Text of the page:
The Real Reason Planes Board Front To Back, According To Science

Flying can be a stressful enough experience without the added stress of waiting ages to board. If you have been on several planes, you've probably noticed you and the other passengers usually board from the front to the back. Though it may feel like it, this method of boarding is not to test your patience as people slowly begin to move down the aisle. There are actually a couple of reasons for boarding front-to-back: efficiency, and balancing out the plane, per Aero Corner.

Nobody likes standing around for ages watching people step over others, fumble with their bags, and generally trying to find their seat. However, Aero Corner reports that according to "modeling" experiments, overall, going front-to-back is more efficient than going back-to-front. Additionally, as pointed out by Distractify, boarding front-to-back allows first and business-class passengers to experience that little extra bit of luxury they expect when paying more to fly. There will never be a completely fuss-free way of boarding, but this method has been found to work relatively well.

Balance is vital when boarding a large vehicle like a plane

Per Aero Corner, planes boarding front-to-back allow for better balance. As engines sit at the back of the airplane, it's important that the front is evened out weight-wise before passengers start to move to the back. Planes are an incredible invention, but they still need to be used correctly in order to fly smoothly, hence the balancing act. 

If you're a nervous flyer, you don't need to worry too much about balance. A plane tipping slightly one way or the other won't cause major issues. It's mainly annoying for cabin crew when they are trying to get everything arranged. Plus, it's difficult to align the jetway up to the door so passengers can board when the plane balance is off-kilter. Luggage also needs to be taken into consideration. If passengers start from the front and put their luggage in an overhead space, the plane won't be as unbalanced compared to if passengers did the same but started from the back.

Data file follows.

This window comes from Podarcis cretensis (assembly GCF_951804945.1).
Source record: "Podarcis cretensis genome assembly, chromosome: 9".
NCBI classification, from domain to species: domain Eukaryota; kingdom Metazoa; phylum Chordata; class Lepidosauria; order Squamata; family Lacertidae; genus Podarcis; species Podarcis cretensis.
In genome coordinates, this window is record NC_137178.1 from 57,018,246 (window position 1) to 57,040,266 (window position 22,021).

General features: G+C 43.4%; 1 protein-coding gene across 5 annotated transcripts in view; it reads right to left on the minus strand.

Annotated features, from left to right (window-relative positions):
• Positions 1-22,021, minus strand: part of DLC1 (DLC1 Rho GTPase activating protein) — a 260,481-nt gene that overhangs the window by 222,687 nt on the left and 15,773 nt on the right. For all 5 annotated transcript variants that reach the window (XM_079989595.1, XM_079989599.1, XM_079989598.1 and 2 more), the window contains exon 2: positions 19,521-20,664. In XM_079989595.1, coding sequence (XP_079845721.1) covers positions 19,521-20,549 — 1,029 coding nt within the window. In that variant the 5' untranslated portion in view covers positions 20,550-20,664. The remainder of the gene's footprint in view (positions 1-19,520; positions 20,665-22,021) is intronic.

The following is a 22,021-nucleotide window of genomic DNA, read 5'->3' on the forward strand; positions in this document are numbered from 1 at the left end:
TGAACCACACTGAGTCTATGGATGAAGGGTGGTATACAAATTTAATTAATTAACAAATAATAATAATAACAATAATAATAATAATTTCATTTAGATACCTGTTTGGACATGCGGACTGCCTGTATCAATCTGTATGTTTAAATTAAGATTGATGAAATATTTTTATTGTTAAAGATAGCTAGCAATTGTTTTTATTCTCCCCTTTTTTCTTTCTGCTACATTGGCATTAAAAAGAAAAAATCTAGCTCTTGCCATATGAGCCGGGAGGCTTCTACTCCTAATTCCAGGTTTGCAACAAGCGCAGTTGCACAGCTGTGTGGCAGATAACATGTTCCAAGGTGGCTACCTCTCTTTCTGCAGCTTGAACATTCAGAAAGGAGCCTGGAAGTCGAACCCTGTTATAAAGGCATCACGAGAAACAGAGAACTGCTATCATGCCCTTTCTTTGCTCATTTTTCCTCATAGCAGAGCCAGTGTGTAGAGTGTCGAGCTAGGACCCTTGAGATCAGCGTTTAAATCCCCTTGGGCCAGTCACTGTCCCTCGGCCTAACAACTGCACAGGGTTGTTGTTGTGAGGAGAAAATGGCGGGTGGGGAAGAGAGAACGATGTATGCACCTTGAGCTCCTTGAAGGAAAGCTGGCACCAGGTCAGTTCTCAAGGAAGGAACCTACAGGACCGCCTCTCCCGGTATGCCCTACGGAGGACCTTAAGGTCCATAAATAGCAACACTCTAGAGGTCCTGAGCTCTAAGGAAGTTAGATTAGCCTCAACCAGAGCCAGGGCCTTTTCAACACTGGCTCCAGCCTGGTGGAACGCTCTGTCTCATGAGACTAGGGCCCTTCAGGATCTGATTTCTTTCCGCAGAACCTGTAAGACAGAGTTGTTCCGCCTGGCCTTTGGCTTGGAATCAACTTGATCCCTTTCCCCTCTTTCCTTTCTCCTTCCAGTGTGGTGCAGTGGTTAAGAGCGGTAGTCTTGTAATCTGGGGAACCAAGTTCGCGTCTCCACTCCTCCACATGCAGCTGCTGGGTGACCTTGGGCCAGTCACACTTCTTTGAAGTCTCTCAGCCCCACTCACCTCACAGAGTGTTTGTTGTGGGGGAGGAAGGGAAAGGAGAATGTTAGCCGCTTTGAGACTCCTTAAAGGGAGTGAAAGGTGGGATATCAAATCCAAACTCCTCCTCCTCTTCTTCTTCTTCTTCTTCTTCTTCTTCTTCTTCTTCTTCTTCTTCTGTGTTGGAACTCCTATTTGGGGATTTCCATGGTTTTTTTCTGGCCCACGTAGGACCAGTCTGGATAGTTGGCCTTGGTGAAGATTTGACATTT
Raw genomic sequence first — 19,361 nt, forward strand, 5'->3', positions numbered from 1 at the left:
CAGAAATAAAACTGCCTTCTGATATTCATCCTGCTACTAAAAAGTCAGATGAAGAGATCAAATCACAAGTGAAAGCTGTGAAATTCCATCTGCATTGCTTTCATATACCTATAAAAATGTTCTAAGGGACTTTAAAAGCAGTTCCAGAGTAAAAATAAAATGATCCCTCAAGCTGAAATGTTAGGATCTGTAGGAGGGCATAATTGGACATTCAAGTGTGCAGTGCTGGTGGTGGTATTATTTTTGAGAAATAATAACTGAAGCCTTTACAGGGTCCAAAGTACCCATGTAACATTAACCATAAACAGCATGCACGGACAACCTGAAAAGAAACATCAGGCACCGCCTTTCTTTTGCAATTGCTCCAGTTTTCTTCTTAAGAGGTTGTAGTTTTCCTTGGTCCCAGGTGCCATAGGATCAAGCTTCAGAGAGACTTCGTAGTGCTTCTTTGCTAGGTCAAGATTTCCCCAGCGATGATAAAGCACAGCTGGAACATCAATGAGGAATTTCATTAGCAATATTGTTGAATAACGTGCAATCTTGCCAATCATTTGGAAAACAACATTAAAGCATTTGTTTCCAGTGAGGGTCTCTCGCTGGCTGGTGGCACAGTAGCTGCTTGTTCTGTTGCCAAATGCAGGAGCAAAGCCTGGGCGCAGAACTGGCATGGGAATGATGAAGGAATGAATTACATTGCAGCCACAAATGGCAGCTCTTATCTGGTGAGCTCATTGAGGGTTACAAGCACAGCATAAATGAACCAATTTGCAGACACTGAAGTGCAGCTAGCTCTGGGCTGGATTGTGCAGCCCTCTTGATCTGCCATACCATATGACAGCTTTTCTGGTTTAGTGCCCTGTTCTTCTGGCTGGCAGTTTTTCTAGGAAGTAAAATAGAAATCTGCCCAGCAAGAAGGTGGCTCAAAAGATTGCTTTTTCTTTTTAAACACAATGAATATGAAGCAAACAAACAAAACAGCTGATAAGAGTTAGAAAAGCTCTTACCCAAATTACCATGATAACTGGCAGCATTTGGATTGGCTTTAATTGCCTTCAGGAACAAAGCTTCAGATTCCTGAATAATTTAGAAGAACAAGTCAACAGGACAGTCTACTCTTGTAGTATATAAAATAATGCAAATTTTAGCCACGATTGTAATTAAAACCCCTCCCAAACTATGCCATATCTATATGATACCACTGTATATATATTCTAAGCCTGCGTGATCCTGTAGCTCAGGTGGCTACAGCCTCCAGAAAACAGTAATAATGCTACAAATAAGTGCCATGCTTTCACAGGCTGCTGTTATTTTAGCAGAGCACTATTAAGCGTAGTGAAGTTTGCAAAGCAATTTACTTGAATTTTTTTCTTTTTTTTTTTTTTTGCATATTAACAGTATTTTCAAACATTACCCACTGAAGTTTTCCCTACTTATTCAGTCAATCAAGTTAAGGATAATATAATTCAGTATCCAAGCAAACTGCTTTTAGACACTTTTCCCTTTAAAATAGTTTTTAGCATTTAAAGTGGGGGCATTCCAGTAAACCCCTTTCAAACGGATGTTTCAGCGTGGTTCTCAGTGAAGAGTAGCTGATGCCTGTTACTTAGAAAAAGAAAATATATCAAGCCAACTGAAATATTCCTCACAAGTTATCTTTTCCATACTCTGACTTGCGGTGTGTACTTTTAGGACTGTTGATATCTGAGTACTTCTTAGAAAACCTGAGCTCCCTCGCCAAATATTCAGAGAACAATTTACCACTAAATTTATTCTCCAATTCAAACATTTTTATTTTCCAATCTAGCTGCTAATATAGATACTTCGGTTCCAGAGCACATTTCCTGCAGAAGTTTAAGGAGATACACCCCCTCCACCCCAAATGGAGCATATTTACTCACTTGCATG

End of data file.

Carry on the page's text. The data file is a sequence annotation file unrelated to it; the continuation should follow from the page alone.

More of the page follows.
Boarding back-to-front was found to be inefficient and time-consuming

However, balancing out the plane isn't the only reason passengers board front-to-back instead of the other way around. In an episode of "Mythbusters," the team found that boarding back-to-front was the slowest method of getting everybody on the plane. From the time boarding was announced to when the last passenger was seated, the process took 24 minutes and 29 seconds. Moreover, several people couldn't fit their hand luggage in the overhead lockers. In comparison, the method of boarding those who had window seats, then middle seats, and finally aisle seats, took approximately 15 minutes — almost half the time.

Finally, due to the majority of planes now having first and business class sections, boarding front-to-back makes more sense as these sections can be filled first. This then frees up the aisle so the rest of the passengers can pass through smoothly. The exception to this is if families or large groups board together, in which case the aisle is more congested anyway because they're often all sitting in the same row.